Sarah Harmer And Other Determined Citizens Battle Goliath

By Karen Bliss 3/23/10 |

Sarah Harmer
Singer-songwriter Sarah Harmer, and co-founder of Protecting Escarpment Rural Land, is proof that a bunch of determined civilians can successfully battle a major company, Nelson Aggregate.

PERL’s executive committee and hundreds of members have been on a mission to protect Mount Nemo in Burlington, Ontario’s Niagara Escarpment, a region designated by the United Nations as a “world biosphere reserve.” The conservation area, popular for rock climbing, is filled with limestone boulders, wetlands, ancient cedars and endangered butternut trees.

When limestone quarry owner Nelson Aggregate put in a request to expand its operation by 80 hectares, the fight began.

“We are definitely in the final chapter of the saga, which has been five years in the works,” Harmer tells Samaritanmag.

“Every level of government — the city and the region and the Niagara Escarpment Commission — has voted against this quarry application, which is amazing. The science is definitely saying that it needs to be protected. Now, we’re just petitioning the cabinet Ontario Legislature. They have the final word. I was just at Queen’s Park meeting with an MPP [Kevin Flynn – Oakville] to get a petition to government to get them to re-designate these lands. So it’s not over, but it’s definitely looking good.”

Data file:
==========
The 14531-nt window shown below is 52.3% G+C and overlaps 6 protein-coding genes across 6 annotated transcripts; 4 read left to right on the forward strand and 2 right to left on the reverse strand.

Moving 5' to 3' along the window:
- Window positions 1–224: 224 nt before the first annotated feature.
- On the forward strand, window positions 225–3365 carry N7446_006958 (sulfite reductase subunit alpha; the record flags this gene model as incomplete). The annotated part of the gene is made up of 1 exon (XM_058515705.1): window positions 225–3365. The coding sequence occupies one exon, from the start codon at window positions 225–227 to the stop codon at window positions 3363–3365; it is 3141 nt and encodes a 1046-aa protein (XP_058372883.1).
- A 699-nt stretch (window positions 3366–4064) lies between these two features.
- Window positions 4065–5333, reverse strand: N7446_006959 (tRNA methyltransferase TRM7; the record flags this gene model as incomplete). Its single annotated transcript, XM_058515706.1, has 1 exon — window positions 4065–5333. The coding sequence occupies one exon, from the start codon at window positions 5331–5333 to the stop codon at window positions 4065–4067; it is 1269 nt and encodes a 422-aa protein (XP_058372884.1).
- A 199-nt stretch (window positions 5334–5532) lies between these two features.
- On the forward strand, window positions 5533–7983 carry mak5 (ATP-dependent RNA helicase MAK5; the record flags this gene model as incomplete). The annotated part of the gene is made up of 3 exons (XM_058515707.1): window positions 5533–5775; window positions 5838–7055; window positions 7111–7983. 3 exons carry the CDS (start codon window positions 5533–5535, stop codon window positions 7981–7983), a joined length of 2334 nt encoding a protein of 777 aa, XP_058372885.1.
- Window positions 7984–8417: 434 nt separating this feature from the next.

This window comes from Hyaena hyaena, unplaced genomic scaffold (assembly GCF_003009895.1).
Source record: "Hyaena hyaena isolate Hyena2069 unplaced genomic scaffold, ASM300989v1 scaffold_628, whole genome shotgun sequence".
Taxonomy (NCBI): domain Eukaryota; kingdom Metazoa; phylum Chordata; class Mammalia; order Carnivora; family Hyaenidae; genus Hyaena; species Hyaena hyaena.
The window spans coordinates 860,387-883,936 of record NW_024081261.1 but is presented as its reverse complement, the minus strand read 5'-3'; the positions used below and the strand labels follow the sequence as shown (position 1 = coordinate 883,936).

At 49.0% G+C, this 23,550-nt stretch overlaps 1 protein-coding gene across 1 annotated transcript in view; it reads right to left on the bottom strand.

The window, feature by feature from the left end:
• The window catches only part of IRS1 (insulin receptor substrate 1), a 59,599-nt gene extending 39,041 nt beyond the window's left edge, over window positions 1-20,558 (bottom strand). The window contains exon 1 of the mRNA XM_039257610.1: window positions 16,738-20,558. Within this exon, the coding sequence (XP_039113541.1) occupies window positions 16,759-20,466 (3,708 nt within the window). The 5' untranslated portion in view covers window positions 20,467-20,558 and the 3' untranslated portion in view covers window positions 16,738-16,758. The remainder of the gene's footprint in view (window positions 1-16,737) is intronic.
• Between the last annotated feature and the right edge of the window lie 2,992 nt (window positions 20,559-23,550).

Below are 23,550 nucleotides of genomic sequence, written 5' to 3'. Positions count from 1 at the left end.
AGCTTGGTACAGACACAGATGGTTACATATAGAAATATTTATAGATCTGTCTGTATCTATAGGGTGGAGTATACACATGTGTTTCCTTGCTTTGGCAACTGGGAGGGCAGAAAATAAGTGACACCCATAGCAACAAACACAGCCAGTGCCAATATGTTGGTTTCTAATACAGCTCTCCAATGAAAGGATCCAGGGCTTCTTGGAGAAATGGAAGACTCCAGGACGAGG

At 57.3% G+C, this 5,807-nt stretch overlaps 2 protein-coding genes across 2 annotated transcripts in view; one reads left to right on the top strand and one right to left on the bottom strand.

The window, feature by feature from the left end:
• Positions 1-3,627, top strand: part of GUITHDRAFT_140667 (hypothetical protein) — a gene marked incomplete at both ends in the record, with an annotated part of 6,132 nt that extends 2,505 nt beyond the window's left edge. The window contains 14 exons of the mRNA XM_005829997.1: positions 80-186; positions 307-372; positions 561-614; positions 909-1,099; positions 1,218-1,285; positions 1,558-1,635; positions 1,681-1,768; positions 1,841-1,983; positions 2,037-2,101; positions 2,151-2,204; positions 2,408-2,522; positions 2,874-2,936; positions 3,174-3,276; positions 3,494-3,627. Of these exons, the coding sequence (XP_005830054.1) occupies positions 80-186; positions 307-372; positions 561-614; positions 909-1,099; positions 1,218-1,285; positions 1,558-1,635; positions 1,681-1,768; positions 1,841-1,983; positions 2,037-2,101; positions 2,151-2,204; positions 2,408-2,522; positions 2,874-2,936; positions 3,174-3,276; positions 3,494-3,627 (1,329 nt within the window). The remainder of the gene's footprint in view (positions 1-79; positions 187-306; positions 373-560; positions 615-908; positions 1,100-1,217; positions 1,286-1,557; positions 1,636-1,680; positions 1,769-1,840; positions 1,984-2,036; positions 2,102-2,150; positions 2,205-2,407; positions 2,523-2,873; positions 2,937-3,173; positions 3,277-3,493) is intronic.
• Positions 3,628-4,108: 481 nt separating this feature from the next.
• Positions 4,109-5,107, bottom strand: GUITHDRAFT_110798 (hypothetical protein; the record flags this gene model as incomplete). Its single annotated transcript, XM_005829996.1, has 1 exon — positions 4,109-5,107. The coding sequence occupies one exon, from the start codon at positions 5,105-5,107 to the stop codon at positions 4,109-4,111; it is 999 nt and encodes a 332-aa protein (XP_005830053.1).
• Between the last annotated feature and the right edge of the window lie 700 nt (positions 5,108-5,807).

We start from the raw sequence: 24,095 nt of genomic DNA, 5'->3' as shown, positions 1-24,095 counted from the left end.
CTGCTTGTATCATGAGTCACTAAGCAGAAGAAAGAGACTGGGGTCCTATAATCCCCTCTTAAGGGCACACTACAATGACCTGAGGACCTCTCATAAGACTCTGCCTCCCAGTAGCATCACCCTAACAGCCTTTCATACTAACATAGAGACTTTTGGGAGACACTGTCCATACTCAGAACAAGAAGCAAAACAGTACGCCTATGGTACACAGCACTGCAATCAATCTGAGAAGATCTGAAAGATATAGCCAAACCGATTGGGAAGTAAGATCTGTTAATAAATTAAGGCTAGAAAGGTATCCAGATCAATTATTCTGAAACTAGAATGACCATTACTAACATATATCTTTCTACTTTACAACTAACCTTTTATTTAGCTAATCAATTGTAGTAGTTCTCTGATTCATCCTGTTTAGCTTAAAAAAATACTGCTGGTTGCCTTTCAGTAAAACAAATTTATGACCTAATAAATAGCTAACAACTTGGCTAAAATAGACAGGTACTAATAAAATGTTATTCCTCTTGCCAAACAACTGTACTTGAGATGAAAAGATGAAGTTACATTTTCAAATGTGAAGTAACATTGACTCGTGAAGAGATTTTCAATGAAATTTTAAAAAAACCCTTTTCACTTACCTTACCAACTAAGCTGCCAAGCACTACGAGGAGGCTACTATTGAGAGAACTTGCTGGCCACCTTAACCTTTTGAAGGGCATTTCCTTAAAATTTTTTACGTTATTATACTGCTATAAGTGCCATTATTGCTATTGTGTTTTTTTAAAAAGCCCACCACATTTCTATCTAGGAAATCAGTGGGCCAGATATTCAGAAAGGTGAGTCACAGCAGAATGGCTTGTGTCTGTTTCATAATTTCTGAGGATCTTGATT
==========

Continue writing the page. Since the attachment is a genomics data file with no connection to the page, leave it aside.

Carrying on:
Harmer wrote a song called “Escarpment Blues” on her 2005 album, I’m A Mountain, and then embarked on the I Love The Escarpment Tour to support the organization, playing communities around the area and speaking about PERL.  A documentary of the tour, also titled Escarpment Blues, was released in 2006 and won a JUNO Award for best music DVD.

She says PERL saw results because it got in early on the process and was able to provide credible information to back its case.

“The odds were definitely not in our favour because the aggregate industry — except for a couple of minor incidents — never had an application denied,” Harmer says.  “They’ve gotten incredible favouritism.

“When I talked with environmentalists about the issue, right off the bat they were like, ‘These are the big guys. Aggregates are the hardest thing to stop.’  So that was daunting, but once we started to really investigate it and hire our own water scientists and biologists and do our individual evaluations we realized, ‘No, we’re right — the science is going to say that this land needs to be protected. This is a bad idea, not just because we don’t want it here, but because it shouldn’t be here.’

“We just had to do it step by step by step by step and really develop the science and get all the government agencies to recognize it and that’s been a five-year process.”

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